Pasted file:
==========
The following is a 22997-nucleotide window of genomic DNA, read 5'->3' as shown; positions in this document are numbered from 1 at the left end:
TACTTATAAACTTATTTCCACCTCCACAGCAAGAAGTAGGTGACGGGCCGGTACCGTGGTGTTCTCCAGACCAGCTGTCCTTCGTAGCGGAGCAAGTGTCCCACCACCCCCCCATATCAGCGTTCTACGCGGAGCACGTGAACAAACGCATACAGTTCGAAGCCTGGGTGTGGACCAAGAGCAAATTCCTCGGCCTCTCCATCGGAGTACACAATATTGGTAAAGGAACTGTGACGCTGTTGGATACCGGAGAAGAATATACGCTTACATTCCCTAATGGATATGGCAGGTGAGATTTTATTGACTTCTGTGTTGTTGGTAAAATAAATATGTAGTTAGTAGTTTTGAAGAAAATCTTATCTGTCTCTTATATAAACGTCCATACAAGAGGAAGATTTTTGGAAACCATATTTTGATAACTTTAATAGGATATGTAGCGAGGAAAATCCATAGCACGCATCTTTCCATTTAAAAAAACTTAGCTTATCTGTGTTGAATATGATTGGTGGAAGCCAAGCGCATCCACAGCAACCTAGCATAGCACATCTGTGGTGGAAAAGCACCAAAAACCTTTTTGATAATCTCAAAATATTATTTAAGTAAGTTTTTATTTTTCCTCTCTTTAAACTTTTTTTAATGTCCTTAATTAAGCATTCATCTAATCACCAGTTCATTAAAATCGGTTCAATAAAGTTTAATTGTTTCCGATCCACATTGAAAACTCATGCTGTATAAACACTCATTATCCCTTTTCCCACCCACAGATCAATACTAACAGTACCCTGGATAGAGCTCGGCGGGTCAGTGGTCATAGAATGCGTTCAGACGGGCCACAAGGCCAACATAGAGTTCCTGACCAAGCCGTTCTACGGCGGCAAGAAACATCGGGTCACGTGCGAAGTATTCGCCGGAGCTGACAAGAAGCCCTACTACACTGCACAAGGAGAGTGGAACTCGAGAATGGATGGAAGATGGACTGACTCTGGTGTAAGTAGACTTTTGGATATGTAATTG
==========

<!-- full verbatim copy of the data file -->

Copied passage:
The following is a 22997-nucleotide window of genomic DNA, read 5'->3' as shown; positions in this document are numbered from 1 at the left end:
TACTTATAAACTTATTTCCACCTCCACAGCAAGAAGTAGGTGACGGGCCGGTACCGTGGTGTTCTCCAGACCAGCTGTCCTTCGTAGCGGAGCAAGTGTCCCACCACCCCCCCATATCAGCGTTCTACGCGGAGCACGTGAACAAACGCATACAGTTCGAAGCCTGGGTGTGGACCAAGAGCAAATTCCTCGGCCTCTCCATCGGAGTACACAATATTGGTAAAGGAACTGTGACGCTGTTGGATACCGGAGAAGAATATACGCTTACATTCCCTAATGGATATGGCAGGTGAGATTTTATTGACTTCTGTGTTGTTGGTAAAATAAATATGTAGTTAGTAGTTTTGAAGAAAATCTTATCTGTCTCTTATATAAACGTCCATACAAGAGGAAGATTTTTGGAAACCATATTTTGATAACTTTAATAGGATATGTAGCGAGGAAAATCCATAGCACGCATCTTTCCATTTAAAAAAACTTAGCTTATCTGTGTTGAATATGATTGGTGGAAGCCAAGCGCATCCACAGCAACCTAGCATAGCACATCTGTGGTGGAAAAGCACCAAAAACCTTTTTGATAATCTCAAAATATTATTTAAGTAAGTTTTTATTTTTCCTCTCTTTAAACTTTTTTTAATGTCCTTAATTAAGCATTCATCTAATCACCAGTTCATTAAAATCGGTTCAATAAAGTTTAATTGTTTCCGATCCACATTGAAAACTCATGCTGTATAAACACTCATTATCCCTTTTCCCACCCACAGATCAATACTAACAGTACCCTGGATAGAGCTCGGCGGGTCAGTGGTCATAGAATGCGTTCAGACGGGCCACAAGGCCAACATAGAGTTCCTGACCAAGCCGTTCTACGGCGGCAAGAAACATCGGGTCACGTGCGAAGTATTCGCCGGAGCTGACAAGAAGCCCTACTACACTGCACAAGGAGAGTGGAACTCGAGAATGGATGGAAGATGGACTGACTCTGGTGTAAGTAGACTTTTGGATATGTAATTG